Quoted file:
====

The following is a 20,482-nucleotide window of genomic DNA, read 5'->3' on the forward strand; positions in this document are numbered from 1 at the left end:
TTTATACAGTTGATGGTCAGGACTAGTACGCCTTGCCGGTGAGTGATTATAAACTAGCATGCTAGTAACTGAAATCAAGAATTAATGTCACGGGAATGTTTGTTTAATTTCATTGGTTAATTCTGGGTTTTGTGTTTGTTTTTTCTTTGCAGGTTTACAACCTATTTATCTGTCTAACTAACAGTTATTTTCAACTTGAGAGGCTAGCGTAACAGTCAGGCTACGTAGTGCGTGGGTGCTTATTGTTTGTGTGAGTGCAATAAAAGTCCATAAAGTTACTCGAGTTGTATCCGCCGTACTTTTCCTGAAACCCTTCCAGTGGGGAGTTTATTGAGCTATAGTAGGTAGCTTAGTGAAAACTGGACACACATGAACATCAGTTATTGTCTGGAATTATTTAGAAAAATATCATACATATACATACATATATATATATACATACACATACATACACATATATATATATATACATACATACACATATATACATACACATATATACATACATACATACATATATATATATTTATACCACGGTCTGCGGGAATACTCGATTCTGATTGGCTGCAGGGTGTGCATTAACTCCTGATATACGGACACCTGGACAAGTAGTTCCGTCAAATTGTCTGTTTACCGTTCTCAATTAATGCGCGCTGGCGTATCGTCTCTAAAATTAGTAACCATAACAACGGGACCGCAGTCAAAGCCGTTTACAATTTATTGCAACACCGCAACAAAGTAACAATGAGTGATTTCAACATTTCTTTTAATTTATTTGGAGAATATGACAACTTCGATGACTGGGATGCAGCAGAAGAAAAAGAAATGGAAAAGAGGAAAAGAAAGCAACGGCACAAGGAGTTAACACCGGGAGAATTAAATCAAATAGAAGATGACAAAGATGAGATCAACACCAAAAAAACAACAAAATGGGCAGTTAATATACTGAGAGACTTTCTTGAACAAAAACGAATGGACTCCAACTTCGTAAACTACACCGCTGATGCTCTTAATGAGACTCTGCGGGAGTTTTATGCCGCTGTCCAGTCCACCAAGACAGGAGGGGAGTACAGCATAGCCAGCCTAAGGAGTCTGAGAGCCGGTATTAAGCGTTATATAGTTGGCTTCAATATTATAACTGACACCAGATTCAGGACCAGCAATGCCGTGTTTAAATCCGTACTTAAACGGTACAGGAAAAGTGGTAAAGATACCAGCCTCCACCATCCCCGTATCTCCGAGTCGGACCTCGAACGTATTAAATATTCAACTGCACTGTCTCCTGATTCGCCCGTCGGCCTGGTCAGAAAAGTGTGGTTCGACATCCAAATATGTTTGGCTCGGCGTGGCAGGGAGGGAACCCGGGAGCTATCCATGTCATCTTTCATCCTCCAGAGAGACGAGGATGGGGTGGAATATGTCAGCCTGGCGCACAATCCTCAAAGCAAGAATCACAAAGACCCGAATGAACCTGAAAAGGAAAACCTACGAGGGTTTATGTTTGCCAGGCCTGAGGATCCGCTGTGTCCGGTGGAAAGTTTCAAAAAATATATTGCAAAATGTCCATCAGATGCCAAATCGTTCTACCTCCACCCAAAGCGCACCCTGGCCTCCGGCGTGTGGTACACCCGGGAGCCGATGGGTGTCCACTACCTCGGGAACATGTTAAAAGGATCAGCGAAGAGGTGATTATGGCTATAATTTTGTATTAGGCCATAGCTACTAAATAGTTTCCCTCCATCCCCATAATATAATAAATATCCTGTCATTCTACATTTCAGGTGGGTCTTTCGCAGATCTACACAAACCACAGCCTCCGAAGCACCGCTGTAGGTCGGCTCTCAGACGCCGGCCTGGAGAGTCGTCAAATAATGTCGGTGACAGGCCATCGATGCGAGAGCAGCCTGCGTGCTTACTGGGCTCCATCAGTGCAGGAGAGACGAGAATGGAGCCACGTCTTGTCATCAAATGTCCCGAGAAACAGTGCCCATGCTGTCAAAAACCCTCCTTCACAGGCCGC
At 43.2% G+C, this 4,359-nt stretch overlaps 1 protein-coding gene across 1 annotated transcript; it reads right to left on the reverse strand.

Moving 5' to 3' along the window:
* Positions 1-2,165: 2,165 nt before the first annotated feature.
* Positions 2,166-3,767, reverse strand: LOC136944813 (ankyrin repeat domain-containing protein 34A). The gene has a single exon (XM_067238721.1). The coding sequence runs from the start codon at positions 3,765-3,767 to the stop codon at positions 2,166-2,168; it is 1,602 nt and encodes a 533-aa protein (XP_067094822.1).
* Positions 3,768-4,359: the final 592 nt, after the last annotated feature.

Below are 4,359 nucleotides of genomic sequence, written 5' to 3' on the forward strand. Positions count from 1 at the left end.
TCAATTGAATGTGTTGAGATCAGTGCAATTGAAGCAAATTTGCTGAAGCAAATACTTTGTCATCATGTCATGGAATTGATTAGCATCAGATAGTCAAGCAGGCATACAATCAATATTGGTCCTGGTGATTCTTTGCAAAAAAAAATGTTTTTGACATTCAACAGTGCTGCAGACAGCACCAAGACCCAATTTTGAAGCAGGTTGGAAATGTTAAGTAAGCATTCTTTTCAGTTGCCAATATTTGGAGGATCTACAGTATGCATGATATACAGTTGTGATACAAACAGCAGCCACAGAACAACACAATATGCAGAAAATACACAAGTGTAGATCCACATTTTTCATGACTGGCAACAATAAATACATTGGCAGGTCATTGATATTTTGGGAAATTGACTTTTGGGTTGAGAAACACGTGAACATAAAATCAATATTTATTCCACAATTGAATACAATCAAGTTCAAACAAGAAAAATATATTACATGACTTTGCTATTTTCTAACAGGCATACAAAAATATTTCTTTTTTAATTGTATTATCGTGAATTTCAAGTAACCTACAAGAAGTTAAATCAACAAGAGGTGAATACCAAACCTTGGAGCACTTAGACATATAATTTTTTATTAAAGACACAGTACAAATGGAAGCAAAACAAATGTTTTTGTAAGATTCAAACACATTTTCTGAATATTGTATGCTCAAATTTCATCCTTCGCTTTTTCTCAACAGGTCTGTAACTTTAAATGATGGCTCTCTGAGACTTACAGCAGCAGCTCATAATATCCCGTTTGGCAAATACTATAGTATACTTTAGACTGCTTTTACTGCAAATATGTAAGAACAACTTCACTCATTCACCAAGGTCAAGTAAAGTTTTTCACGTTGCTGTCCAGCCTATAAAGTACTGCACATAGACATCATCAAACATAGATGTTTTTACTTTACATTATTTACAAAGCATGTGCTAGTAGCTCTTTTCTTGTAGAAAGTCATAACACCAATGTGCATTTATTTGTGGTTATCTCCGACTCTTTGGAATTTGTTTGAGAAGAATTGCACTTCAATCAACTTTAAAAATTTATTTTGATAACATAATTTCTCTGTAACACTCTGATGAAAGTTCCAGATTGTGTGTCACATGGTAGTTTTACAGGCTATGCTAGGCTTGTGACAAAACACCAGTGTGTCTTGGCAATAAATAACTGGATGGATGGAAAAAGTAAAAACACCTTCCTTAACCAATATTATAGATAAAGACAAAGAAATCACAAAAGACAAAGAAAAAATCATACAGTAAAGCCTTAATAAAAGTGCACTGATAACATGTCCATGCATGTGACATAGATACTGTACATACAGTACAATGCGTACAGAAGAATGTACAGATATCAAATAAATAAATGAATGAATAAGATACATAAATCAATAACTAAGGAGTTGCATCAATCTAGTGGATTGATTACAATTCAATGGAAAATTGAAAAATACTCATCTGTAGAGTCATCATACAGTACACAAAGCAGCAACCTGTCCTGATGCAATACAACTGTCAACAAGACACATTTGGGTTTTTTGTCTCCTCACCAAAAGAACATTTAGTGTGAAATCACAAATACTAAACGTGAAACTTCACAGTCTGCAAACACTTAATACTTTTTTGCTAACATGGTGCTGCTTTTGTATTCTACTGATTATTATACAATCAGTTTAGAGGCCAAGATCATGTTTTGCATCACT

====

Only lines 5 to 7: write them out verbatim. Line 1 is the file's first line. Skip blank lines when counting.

* Positions 1-2,165: 2,165 nt before the first annotated feature.
* Positions 2,166-3,767, reverse strand: LOC136944813 (ankyrin repeat domain-containing protein 34A). The gene has a single exon (XM_067238721.1). The coding sequence runs from the start codon at positions 3,765-3,767 to the stop codon at positions 2,166-2,168; it is 1,602 nt and encodes a 533-aa protein (XP_067094822.1).
* Positions 3,768-4,359: the final 592 nt, after the last annotated feature.